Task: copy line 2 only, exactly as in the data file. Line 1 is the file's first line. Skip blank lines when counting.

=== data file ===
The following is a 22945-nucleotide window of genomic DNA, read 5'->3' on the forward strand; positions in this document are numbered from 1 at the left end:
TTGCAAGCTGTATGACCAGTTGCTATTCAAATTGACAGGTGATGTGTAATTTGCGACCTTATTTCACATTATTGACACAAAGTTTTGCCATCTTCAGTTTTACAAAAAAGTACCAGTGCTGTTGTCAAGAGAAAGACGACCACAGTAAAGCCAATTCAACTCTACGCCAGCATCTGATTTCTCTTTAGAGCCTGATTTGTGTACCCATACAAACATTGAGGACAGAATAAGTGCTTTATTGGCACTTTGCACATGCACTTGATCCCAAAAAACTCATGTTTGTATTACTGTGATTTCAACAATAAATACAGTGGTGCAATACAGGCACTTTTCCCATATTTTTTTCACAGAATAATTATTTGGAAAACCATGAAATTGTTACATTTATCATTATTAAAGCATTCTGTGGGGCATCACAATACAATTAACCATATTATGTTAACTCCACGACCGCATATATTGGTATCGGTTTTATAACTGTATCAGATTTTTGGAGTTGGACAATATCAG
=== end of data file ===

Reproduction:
TTGCAAGCTGTATGACCAGTTGCTATTCAAATTGACAGGTGATGTGTAATTTGCGACCTTATTTCACATTATTGACACAAAGTTTTGCCATCTTCAGTTTTACAAAAAAGTACCAGTGCTGTTGTCAAGAGAAAGACGACCACAGTAAAGCCAATTCAACTCTACGCCAGCATCTGATTTCTCTTTAGAGCCTGATTTGTGTACCCATACAAACATTGAGGACAGAATAAGTGCTTTATTGGCACTTTGCACATGCACTTGATCCCAAAAAACTCATGTTTGTATTACTGTGATTTCAACAATAAATACAGTGGTGCAATACAGGCACTTTTCCCATATTTTTTTCACAGAATAATTATTTGGAAAACCATGAAATTGTTACATTTATCATTATTAAAGCATTCTGTGGGGCATCACAATACAATTAACCATATTATGTTAACTCCACGACCGCATATATTGGTATCGGTTTTATAACTGTATCAGATTTTTGGAGTTGGACAATATCAG